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Lidl’s highly anticipated entry into the cutthroat U.S. grocery market hasn’t gone all that smoothly, so now it’s trying a humorous new ad campaign to reignite interest. Whether or not the series of 30-second spots featuring the dubious business practices of the fictional, family-owned “Vanhill’s” supermarket chain will do the trick remains to be seen.
“When you get a chance to work with a brand as fearless and competitive as Lidl, you have to deliver work the category won’t see coming,” David Muhlenfeld, vice preisdent and creative director for The Martin Agency, told Winsight Grocery Business. “So we went semi-ballistic and took a cheerful hammer to fruit pyramids and all the other tricks traditional groceries use to make you pay more than you should.”
It’s clear that Lidl needs to make investments to keep momentum going as it retools operations and reconsiders its expansion plans. Still, the grocer has already had an impact on competitors, with some retailers cutting private-label brand prices by as much as 9.3% when a Lidl store moves in nearby. That’s three times the typical reduction that occurs when Walmart encroaches, according to a recent study.
Besides low prices, Lidl has less-tangible advantages to bring to the table as well, such as deep pockets, management experience and the ability and willingness to adjust strategy when needed. These assets, plus being a private company that doesn’t need to worry about shareholders, may prove to be its strong suit in the long run.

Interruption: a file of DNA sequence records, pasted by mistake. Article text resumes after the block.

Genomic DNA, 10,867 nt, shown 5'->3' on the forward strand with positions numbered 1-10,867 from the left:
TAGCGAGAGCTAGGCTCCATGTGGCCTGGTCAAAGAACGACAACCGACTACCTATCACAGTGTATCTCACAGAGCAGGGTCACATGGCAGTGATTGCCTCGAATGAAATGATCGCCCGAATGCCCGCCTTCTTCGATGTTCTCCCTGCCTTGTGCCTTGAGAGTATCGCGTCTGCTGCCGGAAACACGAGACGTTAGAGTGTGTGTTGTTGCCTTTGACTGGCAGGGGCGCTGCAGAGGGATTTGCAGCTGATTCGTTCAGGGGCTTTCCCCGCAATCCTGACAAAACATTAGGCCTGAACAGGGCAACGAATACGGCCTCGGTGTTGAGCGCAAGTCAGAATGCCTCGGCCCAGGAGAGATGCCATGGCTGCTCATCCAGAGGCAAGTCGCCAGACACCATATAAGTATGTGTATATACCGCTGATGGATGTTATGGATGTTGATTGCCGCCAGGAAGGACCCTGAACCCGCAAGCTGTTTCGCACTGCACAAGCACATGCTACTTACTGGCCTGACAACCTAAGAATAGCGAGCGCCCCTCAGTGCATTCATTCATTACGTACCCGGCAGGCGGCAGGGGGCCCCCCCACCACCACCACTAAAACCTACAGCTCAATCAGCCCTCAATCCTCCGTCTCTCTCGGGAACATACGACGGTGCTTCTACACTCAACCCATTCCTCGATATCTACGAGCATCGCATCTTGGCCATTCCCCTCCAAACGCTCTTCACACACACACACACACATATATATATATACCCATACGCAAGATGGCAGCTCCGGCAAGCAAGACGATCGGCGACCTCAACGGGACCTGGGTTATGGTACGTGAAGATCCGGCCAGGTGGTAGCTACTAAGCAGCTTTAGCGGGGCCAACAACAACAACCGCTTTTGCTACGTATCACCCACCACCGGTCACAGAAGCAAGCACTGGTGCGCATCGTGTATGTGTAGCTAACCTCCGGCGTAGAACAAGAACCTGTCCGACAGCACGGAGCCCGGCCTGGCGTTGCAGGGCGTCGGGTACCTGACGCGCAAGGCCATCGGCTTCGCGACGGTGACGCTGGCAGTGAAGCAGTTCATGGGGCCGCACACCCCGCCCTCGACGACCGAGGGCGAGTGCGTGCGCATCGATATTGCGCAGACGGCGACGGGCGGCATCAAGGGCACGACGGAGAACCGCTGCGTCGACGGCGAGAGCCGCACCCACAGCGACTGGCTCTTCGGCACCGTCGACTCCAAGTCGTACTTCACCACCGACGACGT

Lidl’s marketing blitz underscores how its low prices set it apart from competitors, suggesting that the retailer has the U.S. consumer’s best financial interests at heart. Whether or not the campaign actually poaches shoppers from major retail chains is the big question, but a humorous take on a pocketbook issue seems like a savvy route to take and could bolster the retailer’s bottom line.
It also will be interesting to see how major grocery chains respond to these tongue-in-cheek commercials. Typically supermarkets focus outreach on fresh produce, in-store specials and delivery options, and some stress mission and values, such as Kroger’s holiday messages about ending food waste. But grocers rarely mention the opposition in their marketing efforts.
Signs of Lidl’s poor U.S. performance have been building for months, from store traffic declines to canceled developments, and strategy shifts ranging from increased fresh promotions to a focus on smaller stores. In December, Lidl fired its German head of U.S. operations. Lidl had grand plans to change the status quo with its U.S. arrival last year, and the grocery chain can only hope that this new campaign could still help it realize these grand ambitions.